napped U.N. election workers appeared frightened but otherwise well in a videotape aired Sunday on the al-Jazeera satellite television network. Their kidnappers, in telephone calls to news agencies, threatened to kill the hostages in 72 hours unless U.N. and foreign troops withdrew from Afghanistan, and Taliban and al-Qaida prisoners were freed from U.S. military jails. The three hostages—Annetta Flanigan of Northern Ireland, Shqipe Habibi of Kosovo and Angelito Nayan, a Philippine diplomat—were shown huddled together and sitting cross-legged on a floor. The three were abducted Thursday afternoon by several men in military uniforms brandishing AK-47 assault rifles, in the first such abduction of foreigners in Kabul since an American bombing campaign drove the Taliban from power nearly three years ago. The kidnappings prompted a massive security review for the estimated 2,000 Westerners here, as fears mounted that the abductions could presage a deadly new phase in the ongoing, low-level insurgency that has included suicide bombings in the capital and roadside bombs and ambushes in the southern and eastern regions of the country. Jaish-e-Muslimeen, or Army of Muslims, a splinter group from the ousted Taliban government, issued a set of four demands in telephone calls to news agencies. The group called for the United Nations to cease operations in Afghanistan and condemn the “attacks and invasion of Afghanistan by foreign forces.” It also demanded that the United States free all prisoners held at its detention facility at Guantanamo Bay, Cuba, and other U.S. prisons in Afghanistan. The group appealed directly to the home countries of the hostages. A spokesman said one demand was that Britain and Kosovo “withdraw their forces immediately” from Afghanistan—even though Kosovo, a province of Serbia currently under U.N. protection, has no troops in the country. In its final demand, Jaish-eMuslimeen said the Philippine government must “condemn the invasion of foreign forces in Afghanistan.” The demands were issued separately by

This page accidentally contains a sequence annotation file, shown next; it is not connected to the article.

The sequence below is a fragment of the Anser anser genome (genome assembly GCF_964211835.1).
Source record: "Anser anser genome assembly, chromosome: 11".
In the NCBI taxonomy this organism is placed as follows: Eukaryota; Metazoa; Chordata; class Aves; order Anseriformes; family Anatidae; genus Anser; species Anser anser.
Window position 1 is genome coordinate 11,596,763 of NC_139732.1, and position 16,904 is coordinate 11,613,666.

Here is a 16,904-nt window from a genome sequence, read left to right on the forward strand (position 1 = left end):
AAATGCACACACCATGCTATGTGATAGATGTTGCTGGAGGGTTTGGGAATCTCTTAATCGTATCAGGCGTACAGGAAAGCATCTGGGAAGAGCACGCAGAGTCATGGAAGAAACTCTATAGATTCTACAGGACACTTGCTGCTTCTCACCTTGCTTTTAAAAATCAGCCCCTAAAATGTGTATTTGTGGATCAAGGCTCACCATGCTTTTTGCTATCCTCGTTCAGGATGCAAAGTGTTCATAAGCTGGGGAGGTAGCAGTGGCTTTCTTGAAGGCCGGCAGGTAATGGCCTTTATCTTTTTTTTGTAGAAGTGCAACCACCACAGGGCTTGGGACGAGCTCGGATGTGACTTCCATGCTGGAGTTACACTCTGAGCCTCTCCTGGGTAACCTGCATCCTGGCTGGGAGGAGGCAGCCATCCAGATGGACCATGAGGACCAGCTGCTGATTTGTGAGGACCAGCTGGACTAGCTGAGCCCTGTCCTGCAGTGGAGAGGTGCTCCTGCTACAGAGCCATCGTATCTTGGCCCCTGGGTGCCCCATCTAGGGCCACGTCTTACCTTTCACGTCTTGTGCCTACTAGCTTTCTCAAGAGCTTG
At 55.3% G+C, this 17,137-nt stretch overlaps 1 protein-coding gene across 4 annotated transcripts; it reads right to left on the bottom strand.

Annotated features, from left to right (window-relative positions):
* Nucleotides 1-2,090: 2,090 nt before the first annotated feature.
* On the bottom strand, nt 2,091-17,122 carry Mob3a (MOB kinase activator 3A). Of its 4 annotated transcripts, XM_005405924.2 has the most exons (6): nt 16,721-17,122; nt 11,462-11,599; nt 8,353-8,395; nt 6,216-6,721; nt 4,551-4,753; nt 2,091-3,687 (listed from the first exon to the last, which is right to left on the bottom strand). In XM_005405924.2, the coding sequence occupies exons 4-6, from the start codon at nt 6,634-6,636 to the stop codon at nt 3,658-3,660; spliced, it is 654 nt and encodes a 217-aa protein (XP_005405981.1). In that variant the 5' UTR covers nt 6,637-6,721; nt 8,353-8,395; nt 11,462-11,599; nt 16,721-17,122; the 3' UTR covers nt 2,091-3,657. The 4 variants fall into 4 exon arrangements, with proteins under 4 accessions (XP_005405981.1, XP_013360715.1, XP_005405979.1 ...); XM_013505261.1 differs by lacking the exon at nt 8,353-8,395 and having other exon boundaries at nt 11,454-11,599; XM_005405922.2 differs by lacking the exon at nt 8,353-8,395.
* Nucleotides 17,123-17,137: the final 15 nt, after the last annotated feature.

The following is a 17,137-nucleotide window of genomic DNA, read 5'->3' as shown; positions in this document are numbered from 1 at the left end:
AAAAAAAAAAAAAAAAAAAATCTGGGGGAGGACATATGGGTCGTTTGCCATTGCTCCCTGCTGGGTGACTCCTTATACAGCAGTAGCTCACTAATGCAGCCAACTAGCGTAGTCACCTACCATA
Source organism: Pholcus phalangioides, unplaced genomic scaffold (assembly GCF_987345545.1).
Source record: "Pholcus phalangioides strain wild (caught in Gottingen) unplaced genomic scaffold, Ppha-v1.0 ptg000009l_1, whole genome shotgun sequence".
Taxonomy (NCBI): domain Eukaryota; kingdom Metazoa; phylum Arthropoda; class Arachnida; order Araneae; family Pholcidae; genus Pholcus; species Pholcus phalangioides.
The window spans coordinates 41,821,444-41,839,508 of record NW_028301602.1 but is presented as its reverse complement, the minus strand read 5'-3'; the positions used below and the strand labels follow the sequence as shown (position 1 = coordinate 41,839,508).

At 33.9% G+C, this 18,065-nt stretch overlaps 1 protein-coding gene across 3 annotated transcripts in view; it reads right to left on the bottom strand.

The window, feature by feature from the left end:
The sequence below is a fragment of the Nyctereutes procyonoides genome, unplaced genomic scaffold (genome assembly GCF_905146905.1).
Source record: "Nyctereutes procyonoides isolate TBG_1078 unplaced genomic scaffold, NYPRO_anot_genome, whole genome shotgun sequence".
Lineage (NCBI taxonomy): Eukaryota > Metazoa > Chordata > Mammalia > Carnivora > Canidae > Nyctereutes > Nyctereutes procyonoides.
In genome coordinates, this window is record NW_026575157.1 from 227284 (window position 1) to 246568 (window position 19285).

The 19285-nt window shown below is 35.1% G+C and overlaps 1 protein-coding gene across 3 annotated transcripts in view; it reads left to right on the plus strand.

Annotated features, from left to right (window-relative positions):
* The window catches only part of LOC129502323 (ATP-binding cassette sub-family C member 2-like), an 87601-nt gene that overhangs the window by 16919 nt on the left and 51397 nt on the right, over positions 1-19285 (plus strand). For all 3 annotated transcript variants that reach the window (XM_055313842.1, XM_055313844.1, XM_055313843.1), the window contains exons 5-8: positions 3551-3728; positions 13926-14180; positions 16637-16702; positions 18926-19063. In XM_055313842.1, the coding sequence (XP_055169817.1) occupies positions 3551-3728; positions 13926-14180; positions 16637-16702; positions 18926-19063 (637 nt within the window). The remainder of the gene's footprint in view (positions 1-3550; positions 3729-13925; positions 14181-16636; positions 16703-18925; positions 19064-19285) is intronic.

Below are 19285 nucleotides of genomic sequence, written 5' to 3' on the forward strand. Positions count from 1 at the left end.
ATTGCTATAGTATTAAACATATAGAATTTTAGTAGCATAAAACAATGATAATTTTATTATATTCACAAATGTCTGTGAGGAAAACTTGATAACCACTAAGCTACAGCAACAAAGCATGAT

see TALIBAN, page 8

Poll reflects dissatisfaction with U.S. candidates

Outside monitors face obstacles in U.S. election

BAGHDAD, Iraq (Los Angeles Times) — With

MIAMI (Los Angeles Times) — If they can get in

Iraq’s election just three months away, it’s little surprise that talk at the bustling Al Mutanabi book market turned recently to the upcoming vote. A group of book-browsing intellectuals sparred over which leader they thought would be best for the future of their country and who would fight hardest to end terrorism. It was exactly the kind of robust dialogue one would hope to find in a budding democracy. Problem is, the intellectuals were debating the U.S. election, not their own. When it comes to Iraq’s vote, there has been almost no campaigning or political discussion, but many citizens are paying close attention to the U.S. presidential race. “Of course I care about the U.S. election,” said Adil Sabr Jalout, 50, a technical adviser at a state-owned steel company in the southern city of Basra. “Our future is dependent upon it.” According to an October poll by the Iraq Center for Research and Strategic Studies, more than 45 percent of Iraqis believe the outcome of the U.S. election directly will affect the direction of their country. But if a recent poll and a sampling of interviews with everyday Iraqis around

the country are any indication, neither President Bush nor Sen. John F. Kerry is particularly popular. The poll found that 21 percent of Iraqis prefer Kerry and 17 percent like Bush, a difference that is within the survey’s margin of error. The majority of nearly 2,000 respondents — about 59 percent — said they don’t like either candidate. “I wouldn’t vote for either because both are useless,” said Abed Qahir Abed Azziz, 37, an attorney in the northern city of Mosul. “Neither Bush nor Kerry can solve our problems,” said Atheer Adil, 27, an Arabic-language student in Baghdad. Iraqis’ views about the U.S. race offer a window into the types of issues that probably will dominate their own election. With car bombings, assassinations and other attacks occurring nearly daily in Iraq, security tops the list. “The most important issue is who will stop the terrorism,” said Adnan Mohammed, 58, a teacher in Kirkuk, in the country’s north. Other priorities include unemployment, infrastructure improvements, the departure of foreign troops and housing, according to the Iraq Center’s

Sunday’s runoff elections, four weeks after first-round contests in Brazil’s 5,500 municipalities, sealed the PT’s grip on nearly 400 cities, double the number it won four years ago. Among its notable victories Sunday were in Fortaleza, the capital of Ceara state, and Vitoria, the capital of Espirito Santo. Earlier, the party had scored outright first-round wins in Belo Horizonte and Recife, two other major capitals, as well as in a number of smaller towns in the countryside, where the party’s following has been weaker. Still, the loss of Sao Paulo, whose mayor occupies one of Brazil’s highestprofile political posts, was a bitter one for the PT, which got its start here.